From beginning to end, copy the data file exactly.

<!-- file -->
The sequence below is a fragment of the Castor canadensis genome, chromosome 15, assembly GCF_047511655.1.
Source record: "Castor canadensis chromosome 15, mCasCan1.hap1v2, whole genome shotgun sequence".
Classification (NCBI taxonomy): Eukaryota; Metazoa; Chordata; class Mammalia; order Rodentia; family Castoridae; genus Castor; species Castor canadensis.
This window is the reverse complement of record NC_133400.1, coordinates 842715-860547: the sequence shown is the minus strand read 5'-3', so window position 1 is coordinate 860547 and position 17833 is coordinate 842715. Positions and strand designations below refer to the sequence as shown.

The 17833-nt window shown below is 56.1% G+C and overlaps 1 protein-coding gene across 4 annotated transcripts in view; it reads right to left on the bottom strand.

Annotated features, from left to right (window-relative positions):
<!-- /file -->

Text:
The sequence below is a fragment of the Castor canadensis genome, chromosome 15, assembly GCF_047511655.1.
Source record: "Castor canadensis chromosome 15, mCasCan1.hap1v2, whole genome shotgun sequence".
Classification (NCBI taxonomy): Eukaryota; Metazoa; Chordata; class Mammalia; order Rodentia; family Castoridae; genus Castor; species Castor canadensis.
This window is the reverse complement of record NC_133400.1, coordinates 842715-860547: the sequence shown is the minus strand read 5'-3', so window position 1 is coordinate 860547 and position 17833 is coordinate 842715. Positions and strand designations below refer to the sequence as shown.

The 17833-nt window shown below is 56.1% G+C and overlaps 1 protein-coding gene across 4 annotated transcripts in view; it reads right to left on the bottom strand.

Annotated features, from left to right (window-relative positions):